The findings reflect a widespread sense of exasperation in a country facing a cascade of challenges ranging from inflation, gun violence, and a sudden shortage of baby formula to a persistent pandemic.

“I don’t know how much worse it can get,” Milan Ramsey, a 29-year-old high school counselor and Democrat in Santa Monica, California, told the AP. She said she and her husband had to move into her parents’ house to raise their infant son.

“He hasn’t delivered on any of the promises. I think he’s tired and I don’t blame him, I’d be tired too at his age with the career he’s had.”

Biden has been attempting to play up his successes at home over improved unemployment figures and his bipartisan infrastructure bill, and the White House sees his tour of Asia, including meetings with the leaders of South Korea and Japan, as an opportunity to market the US abroad.

But the trip has already attracted unwelcome headlines. A member of Biden’s advance security detail was arrested for allegedly assaulting a South Korean citizen in Seoul in a dispute over a taxi, and CNN reports that two secret services agents have been sent home.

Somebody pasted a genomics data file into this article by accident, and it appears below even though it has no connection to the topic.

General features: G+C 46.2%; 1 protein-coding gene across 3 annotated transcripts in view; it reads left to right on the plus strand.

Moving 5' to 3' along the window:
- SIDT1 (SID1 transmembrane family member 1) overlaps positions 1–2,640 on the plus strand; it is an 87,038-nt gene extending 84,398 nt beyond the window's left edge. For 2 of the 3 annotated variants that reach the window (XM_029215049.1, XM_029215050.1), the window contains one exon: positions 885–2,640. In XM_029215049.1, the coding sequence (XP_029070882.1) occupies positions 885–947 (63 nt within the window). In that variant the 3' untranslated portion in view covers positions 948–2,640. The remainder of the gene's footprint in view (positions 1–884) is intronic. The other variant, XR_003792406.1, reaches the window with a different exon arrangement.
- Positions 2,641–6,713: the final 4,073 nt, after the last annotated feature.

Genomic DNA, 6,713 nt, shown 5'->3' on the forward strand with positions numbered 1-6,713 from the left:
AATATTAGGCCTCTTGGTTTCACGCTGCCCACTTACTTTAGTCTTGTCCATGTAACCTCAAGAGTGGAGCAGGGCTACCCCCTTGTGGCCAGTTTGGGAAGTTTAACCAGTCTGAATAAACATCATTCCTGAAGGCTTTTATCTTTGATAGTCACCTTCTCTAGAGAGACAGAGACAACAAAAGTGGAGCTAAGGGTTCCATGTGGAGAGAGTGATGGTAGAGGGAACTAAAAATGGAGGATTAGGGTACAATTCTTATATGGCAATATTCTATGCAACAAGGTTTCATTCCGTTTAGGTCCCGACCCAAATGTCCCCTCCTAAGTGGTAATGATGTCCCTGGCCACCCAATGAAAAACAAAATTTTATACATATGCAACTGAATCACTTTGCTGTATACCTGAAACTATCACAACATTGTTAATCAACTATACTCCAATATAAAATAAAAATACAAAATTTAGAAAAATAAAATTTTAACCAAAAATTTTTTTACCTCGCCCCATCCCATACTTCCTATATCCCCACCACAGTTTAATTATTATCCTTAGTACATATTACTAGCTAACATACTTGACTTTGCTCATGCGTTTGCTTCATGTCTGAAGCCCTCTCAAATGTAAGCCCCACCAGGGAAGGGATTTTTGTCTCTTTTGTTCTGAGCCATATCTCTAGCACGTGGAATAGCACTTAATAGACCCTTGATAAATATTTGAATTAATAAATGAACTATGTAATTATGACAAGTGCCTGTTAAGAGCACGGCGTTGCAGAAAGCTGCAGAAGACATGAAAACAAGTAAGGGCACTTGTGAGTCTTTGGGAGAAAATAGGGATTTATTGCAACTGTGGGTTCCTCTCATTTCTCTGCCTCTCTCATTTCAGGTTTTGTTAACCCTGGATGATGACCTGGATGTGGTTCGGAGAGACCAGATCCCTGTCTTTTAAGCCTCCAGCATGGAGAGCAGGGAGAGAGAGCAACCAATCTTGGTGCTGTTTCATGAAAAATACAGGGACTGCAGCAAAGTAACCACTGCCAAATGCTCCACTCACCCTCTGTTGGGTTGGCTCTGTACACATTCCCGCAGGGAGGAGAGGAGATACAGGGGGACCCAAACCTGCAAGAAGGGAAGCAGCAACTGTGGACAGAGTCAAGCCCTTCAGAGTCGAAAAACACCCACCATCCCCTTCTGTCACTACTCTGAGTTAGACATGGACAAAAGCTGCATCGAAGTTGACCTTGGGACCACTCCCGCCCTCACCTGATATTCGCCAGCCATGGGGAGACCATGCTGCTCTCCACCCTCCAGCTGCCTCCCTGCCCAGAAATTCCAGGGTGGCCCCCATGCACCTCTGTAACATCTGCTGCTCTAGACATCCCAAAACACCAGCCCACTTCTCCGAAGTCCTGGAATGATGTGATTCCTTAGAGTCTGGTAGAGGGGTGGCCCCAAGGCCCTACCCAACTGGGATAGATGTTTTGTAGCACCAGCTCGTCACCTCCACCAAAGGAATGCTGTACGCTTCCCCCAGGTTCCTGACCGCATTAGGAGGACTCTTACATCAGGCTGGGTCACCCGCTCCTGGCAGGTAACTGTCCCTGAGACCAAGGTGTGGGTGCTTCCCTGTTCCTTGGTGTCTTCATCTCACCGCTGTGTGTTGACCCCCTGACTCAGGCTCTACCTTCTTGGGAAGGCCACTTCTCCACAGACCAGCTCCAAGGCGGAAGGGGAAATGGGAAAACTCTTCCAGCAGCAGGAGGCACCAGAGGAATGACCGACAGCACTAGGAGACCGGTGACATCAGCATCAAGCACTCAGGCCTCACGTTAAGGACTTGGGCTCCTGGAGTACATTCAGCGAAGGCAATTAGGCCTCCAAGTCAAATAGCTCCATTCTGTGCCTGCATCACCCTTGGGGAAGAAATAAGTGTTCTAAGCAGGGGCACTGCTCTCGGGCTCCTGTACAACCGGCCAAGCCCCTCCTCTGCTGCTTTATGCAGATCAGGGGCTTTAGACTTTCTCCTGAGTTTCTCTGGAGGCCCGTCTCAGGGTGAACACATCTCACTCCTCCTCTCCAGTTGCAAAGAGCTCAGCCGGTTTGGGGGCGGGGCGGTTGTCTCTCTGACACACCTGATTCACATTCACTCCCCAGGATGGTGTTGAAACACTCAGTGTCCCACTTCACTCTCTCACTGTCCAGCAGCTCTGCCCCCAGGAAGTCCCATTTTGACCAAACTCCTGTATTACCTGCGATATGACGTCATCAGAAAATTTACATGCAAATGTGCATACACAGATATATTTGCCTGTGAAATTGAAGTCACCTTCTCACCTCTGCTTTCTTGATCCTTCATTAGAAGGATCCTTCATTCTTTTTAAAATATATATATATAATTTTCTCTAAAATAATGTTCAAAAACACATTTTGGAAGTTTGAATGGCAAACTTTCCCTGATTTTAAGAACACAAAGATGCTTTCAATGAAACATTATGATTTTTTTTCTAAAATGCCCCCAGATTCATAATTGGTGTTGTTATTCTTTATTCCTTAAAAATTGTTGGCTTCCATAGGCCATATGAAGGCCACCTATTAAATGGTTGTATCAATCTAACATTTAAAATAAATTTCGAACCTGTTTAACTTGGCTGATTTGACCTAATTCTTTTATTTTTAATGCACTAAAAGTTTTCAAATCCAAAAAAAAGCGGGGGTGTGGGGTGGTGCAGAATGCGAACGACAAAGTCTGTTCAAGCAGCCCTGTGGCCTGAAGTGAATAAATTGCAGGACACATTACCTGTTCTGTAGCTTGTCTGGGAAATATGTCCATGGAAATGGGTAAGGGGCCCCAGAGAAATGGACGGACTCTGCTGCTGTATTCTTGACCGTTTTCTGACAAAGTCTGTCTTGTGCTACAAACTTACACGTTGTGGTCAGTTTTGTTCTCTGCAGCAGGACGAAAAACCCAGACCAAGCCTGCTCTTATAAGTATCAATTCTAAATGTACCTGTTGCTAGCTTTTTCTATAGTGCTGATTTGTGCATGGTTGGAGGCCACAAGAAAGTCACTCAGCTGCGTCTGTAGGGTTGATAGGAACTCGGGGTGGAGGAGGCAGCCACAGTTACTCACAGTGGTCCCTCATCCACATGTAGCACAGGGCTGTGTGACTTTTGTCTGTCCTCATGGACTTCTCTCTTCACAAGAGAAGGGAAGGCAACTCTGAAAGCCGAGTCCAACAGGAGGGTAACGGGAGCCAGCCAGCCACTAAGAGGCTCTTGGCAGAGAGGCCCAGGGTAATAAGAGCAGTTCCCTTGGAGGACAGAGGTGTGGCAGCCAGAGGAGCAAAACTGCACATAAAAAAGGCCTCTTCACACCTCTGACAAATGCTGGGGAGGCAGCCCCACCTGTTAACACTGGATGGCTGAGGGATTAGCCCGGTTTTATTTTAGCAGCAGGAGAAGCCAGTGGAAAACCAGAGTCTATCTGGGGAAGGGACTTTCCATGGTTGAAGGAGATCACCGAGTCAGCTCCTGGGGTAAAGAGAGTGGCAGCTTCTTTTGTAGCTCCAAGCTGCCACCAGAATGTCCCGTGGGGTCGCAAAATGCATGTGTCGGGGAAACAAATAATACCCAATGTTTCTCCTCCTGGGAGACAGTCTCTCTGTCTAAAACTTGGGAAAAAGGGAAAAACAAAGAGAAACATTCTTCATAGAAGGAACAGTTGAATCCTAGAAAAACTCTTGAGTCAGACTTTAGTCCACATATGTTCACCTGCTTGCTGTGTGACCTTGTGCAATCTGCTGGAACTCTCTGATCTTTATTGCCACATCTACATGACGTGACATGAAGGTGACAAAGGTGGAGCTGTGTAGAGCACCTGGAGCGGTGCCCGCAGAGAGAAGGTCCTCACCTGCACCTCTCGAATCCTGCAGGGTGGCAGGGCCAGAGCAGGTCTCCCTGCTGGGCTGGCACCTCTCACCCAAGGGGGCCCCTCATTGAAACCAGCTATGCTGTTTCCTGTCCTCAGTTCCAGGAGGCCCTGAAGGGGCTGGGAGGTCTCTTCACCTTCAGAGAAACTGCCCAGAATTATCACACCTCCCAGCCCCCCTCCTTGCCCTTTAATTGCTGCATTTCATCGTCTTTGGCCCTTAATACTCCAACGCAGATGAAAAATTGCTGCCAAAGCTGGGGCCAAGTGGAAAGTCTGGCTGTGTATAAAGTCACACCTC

It is not known if it relates to the same incident.

Read more:

6 January inquiry wants former attorney general on the record, sources say

Bill Barr, the former attorney general who says he told Donald Trump his fantasy of a stolen election was “bullshit”, could soon be on the record with the 6 January House panel.

Axios is reporting that Barr, who resigned in the waning days of Trump’s single term of office, is in negotiations with the committee to tell what he knows of the days surrounding the deadly insurrection, and Trump’s demand for the justice department to declare the election fraudulent.